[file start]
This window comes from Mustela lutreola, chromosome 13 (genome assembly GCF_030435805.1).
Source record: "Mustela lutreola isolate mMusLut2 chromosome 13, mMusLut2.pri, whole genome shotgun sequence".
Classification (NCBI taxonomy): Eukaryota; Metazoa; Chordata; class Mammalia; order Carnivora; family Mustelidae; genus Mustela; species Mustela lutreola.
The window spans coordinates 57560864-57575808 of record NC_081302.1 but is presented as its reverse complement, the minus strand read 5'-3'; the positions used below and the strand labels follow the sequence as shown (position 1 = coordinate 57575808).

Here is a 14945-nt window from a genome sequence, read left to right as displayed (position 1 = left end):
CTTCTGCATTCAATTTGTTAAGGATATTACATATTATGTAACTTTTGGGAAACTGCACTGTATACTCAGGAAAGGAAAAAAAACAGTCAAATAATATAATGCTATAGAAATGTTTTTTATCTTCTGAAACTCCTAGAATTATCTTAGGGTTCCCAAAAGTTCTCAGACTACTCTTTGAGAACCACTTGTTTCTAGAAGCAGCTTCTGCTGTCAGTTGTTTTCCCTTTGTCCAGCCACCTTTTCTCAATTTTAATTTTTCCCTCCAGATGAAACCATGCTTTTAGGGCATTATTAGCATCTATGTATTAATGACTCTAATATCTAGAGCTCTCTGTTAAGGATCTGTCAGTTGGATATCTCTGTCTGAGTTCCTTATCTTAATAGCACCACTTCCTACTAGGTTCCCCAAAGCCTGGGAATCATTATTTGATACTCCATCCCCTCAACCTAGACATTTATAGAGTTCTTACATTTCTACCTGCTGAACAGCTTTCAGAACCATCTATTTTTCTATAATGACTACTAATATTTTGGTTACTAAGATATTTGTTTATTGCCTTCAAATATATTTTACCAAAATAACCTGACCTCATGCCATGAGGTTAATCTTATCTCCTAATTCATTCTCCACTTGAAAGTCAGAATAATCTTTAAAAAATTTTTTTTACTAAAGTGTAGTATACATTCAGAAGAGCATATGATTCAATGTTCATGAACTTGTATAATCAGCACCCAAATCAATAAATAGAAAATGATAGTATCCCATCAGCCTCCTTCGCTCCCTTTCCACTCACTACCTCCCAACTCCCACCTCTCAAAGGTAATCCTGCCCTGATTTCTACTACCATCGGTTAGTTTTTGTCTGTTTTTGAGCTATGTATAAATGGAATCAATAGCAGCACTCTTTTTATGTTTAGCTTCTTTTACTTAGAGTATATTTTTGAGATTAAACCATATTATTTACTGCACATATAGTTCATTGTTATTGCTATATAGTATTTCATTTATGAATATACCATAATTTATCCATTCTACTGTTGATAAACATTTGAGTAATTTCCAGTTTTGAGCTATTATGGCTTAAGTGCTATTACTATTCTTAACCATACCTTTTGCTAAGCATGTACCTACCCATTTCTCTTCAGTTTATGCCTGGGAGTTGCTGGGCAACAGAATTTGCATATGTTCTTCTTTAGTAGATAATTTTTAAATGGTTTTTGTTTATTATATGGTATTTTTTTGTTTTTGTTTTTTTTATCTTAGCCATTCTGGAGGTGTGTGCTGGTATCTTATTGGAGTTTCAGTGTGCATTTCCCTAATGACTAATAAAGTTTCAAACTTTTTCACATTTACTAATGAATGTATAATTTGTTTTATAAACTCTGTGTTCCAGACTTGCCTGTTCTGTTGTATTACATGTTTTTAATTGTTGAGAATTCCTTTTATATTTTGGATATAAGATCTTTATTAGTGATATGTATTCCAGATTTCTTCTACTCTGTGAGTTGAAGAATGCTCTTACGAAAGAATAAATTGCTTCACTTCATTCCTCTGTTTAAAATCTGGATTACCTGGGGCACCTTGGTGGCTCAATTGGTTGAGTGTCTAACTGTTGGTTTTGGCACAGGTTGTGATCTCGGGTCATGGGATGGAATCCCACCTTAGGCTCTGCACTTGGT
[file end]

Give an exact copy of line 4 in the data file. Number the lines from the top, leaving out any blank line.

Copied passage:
The window spans coordinates 57560864-57575808 of record NC_081302.1 but is presented as its reverse complement, the minus strand read 5'-3'; the positions used below and the strand labels follow the sequence as shown (position 1 = coordinate 57575808).